In writing or in person, Wayne Flask is not the kind to bite his tongue. Mildly held opinions do not become him. 

"Nobody - nobody - in the two parties is interested in ending the planning monstrosities we're seeing around us. Nobody wants to kill the golden goose," the writer, who describes the Planning Authority as a "rubber-stamping organisation," says.  

The writer and satirist also has it in for some of the more vociferous activists who have come to dominate Malta's civil society landscape. 

"If you want to talk about rule of law, how can you promote speakers who made money from offshore setups?" he asks in a broadside aimed at both the Civil Society Network and former political operative-turned-blogger Manuel Delia. 

Mr Flask, whose recently-published novel Kapitali is as overtly political as they come, does not pull any punches in this Times Talk interview.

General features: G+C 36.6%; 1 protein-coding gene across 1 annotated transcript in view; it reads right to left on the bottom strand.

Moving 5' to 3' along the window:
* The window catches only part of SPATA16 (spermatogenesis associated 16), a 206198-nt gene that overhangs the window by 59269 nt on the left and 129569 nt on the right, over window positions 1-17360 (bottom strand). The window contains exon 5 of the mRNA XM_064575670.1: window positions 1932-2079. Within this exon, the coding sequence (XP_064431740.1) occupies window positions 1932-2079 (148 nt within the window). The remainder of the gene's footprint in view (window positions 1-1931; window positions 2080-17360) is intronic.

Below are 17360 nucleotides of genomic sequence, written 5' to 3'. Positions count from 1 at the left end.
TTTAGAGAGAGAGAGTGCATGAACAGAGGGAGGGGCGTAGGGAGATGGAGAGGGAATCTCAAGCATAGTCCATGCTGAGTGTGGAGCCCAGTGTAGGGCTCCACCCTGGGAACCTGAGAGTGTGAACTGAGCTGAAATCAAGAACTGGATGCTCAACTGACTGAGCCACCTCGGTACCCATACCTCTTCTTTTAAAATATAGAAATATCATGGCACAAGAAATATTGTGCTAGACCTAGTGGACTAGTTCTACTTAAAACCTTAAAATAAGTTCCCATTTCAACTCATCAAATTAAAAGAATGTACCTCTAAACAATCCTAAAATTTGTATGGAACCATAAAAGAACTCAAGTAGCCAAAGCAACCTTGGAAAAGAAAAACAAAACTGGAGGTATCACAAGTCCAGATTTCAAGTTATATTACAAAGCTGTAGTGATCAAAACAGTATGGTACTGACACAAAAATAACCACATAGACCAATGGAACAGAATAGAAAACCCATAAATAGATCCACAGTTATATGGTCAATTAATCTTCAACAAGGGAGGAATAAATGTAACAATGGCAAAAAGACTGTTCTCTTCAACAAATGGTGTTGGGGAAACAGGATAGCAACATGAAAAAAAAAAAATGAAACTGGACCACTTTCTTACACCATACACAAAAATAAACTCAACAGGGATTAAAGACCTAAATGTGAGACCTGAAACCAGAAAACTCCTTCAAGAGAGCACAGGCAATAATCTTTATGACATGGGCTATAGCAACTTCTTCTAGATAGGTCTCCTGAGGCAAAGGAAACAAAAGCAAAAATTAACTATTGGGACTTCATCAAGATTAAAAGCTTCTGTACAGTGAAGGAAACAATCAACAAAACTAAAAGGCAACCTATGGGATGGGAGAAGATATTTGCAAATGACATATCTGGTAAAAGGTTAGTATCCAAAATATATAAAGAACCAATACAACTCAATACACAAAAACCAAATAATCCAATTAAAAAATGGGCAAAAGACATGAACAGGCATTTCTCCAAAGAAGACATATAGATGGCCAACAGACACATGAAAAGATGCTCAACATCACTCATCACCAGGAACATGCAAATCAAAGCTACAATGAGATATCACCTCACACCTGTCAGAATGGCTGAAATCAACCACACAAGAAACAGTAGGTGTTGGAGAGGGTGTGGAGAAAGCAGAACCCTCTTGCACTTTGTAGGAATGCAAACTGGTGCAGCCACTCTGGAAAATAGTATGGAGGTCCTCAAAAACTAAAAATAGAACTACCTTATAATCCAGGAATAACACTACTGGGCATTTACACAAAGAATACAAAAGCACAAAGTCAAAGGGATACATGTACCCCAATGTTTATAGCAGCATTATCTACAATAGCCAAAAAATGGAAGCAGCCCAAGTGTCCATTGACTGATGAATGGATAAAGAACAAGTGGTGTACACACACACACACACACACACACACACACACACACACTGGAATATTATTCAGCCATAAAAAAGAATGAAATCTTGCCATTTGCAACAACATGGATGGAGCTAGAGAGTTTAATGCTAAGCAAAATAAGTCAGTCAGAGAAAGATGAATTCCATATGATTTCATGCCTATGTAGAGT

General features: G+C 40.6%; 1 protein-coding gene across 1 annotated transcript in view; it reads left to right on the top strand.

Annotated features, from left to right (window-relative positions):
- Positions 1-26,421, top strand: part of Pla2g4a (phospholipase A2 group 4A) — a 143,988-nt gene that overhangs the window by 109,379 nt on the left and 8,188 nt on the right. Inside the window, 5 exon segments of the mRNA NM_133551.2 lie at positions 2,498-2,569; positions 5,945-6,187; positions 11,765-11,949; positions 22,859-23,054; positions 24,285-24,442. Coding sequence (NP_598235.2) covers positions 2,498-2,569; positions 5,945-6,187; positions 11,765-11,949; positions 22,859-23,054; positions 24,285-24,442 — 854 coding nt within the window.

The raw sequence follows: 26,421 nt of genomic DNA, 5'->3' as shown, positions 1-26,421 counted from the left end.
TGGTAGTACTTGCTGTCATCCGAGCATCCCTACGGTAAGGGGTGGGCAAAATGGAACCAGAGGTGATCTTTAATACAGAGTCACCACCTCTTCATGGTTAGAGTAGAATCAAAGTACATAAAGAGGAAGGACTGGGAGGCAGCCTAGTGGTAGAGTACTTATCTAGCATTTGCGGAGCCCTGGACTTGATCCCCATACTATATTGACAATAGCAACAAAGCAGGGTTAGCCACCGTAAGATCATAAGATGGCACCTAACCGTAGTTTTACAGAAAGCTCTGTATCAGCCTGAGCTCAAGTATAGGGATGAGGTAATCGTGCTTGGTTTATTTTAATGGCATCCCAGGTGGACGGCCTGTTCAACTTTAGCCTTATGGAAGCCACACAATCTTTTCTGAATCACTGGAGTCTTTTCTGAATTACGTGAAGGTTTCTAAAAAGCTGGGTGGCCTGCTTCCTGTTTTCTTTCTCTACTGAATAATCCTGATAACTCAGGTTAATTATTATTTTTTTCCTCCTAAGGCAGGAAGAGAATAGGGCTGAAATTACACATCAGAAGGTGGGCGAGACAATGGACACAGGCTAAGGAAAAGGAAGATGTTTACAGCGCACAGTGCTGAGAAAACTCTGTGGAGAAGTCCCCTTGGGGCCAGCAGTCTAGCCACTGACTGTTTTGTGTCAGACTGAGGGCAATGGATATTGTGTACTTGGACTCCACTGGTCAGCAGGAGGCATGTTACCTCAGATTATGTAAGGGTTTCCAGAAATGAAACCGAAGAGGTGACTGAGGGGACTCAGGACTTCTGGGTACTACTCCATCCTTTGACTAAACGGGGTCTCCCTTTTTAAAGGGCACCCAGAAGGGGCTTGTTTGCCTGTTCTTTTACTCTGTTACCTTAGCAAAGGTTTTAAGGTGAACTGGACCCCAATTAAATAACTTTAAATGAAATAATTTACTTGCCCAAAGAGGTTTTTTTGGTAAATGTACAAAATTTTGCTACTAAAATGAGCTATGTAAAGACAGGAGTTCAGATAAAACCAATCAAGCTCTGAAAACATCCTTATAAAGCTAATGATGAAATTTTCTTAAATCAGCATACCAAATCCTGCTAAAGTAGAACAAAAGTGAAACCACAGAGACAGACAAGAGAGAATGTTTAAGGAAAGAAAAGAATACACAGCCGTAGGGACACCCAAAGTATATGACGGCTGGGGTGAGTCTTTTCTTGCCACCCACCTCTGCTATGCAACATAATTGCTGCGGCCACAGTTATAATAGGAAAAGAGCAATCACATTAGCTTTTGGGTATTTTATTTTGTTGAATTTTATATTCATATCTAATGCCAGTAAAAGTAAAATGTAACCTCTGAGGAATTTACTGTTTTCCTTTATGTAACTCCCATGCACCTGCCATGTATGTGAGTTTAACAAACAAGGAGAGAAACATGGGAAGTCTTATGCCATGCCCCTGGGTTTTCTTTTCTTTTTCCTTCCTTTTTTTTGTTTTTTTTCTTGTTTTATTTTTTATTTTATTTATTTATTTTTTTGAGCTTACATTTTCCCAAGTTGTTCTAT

He accuses Mr Delia of hypocrisy, saying he previously worked for a mining firm with its ultimate beneficial ownership registered offshore, in the West Indies Turks and Caicos Islands. 

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"It's a question of consistency," he says, arguing that Malta is in the international spotlight precisely because of its taxation system. 

"I can't rely on people who send out messages calling for the rule of law but also made their money from offshore setups. It's completely unethical." 

Mr Flask, who also has little time for the Civil Society Network or its front man Michael Briguglio - a "self-appointed leader" - says that any constitutional reform will be doomed unless it involves scrapping electoral districts. 

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"With this setup, no third party can ever break through. Let's get rid of this idea that we can go to the family doctor for a favour, because he's with one of the two big parties." 

Watch the full interview in the video above. 

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